How California’s New Cybersecurity Law Might Affect Your Business (Even if You Aren’t in California)

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Michael Monyok

A major new cybersecurity law, the California Consumer Protection Act, recently became enforceable. And while the CCPA shares similarities to other states’ laws concerning personal data, it goes further than most statutes, mainly in that it allows individual California residents to bring a private cause of action against a business in case of theft or disclosure of non-encrypted or non-redacted personal information.

That’s a notable development, as it gives Golden State consumers more agency than they’ve had in the past, when companies struck by data breaches or misusing information mainly faced civil penalties. But this statute is not limited to California’s borders.

Similar to when the European Union’s wider-ranging General Data Protection Regulation (GDPR) went into effect, businesses everywhere must be aware of the CCPA. Any entity considered to “do business” in California, regardless of their physical location or residency of their employees, could be subject to the jurisdiction of California courts and enforcement.

What the law says

As the name implies, the CCPA gives California consumers broad rights regarding how businesses collect, use and share residents’ personal data (including but not limited to names, postal addresses, email addresses, personal identifying numbers and IP addresses). It also creates obligations for businesses pertaining to data collection and rules for retaining and selling data.

A business is subject to the CCPA if any of the following apply:

  • Has at least $25 million in annual revenue
  • Holds more than 50,000 California users’ or devices’ data
  • Derives more than 50% of revenue from selling data

Crossing state lines

A business headquartered on the east coast may not want to ignore what’s happening on the west coast. Given the amount of online commerce occurring within a state that is the world’s fifth-largest economy on its own, the CCPA will have ripple effects. If a business holds enough data from California residents, it does not matter if it is Newport Beach or New Jersey.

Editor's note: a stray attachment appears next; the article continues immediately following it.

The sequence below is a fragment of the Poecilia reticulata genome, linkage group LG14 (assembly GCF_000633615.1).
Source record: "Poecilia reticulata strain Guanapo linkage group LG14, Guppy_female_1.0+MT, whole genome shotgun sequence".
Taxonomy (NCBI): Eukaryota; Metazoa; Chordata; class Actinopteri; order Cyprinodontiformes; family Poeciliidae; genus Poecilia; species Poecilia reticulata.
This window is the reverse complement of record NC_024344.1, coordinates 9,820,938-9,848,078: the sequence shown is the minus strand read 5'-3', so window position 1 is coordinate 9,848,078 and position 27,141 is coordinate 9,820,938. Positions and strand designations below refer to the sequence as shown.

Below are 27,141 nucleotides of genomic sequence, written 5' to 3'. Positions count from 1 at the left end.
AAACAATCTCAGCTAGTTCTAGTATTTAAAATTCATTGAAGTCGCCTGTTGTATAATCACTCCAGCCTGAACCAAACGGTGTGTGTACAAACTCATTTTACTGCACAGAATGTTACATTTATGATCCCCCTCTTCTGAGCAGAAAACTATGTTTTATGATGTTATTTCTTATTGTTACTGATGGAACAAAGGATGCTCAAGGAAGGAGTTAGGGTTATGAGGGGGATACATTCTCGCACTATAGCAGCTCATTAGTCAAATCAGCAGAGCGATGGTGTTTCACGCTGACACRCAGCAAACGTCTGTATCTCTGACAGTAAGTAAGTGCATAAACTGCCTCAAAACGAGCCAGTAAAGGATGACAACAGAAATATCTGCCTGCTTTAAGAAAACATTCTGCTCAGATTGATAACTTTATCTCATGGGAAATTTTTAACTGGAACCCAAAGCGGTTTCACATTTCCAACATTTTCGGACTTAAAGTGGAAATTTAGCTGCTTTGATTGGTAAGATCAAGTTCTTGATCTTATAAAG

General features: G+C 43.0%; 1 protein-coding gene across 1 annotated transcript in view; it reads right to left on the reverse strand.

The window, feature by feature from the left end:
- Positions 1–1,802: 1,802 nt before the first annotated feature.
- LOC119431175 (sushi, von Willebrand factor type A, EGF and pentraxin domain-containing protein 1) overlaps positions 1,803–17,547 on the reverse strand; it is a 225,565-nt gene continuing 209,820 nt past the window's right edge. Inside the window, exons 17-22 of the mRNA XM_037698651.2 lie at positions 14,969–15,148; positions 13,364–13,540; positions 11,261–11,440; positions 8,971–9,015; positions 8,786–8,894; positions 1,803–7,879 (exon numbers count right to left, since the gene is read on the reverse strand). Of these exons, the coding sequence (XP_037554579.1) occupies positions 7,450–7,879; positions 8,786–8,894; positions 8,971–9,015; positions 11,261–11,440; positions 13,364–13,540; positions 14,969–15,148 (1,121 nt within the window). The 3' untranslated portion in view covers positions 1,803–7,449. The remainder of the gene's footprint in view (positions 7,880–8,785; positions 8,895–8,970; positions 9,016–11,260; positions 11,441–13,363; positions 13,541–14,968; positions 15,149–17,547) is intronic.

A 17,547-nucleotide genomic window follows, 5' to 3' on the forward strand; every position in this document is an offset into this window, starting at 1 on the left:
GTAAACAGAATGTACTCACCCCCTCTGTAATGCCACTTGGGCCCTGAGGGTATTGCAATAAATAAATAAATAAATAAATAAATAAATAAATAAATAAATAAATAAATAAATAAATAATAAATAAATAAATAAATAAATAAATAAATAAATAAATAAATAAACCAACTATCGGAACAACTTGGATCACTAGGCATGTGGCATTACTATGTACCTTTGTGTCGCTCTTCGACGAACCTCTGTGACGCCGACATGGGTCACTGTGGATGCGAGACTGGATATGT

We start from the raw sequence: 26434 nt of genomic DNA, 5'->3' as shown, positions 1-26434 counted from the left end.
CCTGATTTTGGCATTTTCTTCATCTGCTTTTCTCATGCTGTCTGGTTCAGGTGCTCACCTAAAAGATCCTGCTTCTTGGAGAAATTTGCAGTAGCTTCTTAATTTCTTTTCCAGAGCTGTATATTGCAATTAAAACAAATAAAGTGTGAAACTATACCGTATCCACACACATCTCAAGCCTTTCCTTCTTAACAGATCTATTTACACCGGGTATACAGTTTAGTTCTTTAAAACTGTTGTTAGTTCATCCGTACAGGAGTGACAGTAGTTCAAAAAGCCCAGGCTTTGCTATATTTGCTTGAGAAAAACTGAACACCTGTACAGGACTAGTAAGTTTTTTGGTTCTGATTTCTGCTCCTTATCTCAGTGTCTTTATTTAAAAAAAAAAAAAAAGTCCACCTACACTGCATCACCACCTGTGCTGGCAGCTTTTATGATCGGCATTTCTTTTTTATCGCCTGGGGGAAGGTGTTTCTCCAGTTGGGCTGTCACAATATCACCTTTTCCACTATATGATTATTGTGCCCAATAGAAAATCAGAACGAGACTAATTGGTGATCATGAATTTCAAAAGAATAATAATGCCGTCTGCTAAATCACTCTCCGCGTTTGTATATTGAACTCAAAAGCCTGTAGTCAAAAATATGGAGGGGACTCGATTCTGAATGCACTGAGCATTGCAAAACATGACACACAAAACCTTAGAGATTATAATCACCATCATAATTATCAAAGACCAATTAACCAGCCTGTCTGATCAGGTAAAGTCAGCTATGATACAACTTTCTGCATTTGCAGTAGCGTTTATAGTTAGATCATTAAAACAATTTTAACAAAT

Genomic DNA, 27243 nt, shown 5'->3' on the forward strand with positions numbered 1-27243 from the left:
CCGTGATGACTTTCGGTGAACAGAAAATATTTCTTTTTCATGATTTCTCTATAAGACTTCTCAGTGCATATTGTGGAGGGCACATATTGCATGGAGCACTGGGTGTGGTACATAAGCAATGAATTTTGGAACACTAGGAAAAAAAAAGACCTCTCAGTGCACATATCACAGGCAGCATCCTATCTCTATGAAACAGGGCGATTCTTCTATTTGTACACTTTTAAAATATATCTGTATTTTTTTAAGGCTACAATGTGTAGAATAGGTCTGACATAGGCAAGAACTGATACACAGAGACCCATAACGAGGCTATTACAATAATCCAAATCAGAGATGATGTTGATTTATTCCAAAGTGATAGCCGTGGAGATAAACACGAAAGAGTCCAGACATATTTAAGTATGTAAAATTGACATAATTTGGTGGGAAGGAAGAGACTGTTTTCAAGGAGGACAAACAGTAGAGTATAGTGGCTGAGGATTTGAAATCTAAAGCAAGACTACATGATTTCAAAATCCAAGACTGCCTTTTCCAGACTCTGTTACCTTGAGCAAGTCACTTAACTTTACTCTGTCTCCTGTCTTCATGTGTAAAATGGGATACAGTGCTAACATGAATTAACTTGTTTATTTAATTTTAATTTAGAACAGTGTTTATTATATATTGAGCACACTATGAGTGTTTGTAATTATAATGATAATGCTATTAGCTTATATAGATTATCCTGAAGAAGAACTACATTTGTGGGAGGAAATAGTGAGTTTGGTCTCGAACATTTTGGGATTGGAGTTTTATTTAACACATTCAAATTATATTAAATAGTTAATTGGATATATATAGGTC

For example, a Pennsylvania-based clothing manufacturer may fulfill orders from a shop in California and have access to customer data. If the manufacturer has a breach on its servers, exposing personal information, who is responsible? The manufacturer or the company that originally collected the information? Certainly, the latter could be targeted for enforcement, but will it be able to pin the blame on the manufacturer? These are situations that remain to be seen.

Covering your business

There is something of an irony when it comes to cybersecurity. Even with a constant flow of headlines about data breaches or mishandled data, not enough companies make it a priority. Setting up a firewall or outsourcing the work to an IT company is not always enough. With more laws coming into effect and a greater public awareness of data privacy issues, passive measures must be replaced with active efforts to protect information.

Following the Cybersecurity Framework developed by the National Institute of Standards and Technology (NIST) can be considered a baseline for reasonably protecting consumer data and personal information. It is an evolving and voluntary guidance that provides standards, guidelines and practices for organizations to manage and reduce cybersecurity risks.

At a contract level, any time there is going to be a transfer of data between parties, they should determine what precautions will be in place — and who is responsible for the data. This might be done similarly to contracts concerning intellectual property, which normally include specific wording and repercussions for accidental disclosures. In that case, a contract provision regarding data privacy may state a vendor is only responsible for data necessary to the contract, describe what penalty is involved if a party is directly responsible for losing the data, list what is considered a reasonable level of cybersecurity, and indemnify the other part against any claims of wrongful misuse of data or breach that occurs.

Measures like these are wise for companies everywhere, not only in California. From coast to coast, modern practices dictate that businesses are sure to handle data at some level, so they must take cybersecurity seriously.

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About Author

Michael G. Monyok is a partner with Pittsburgh-based law firm Meyer, Unkovic & Scott. He can be reached at mgm@muslaw.com.

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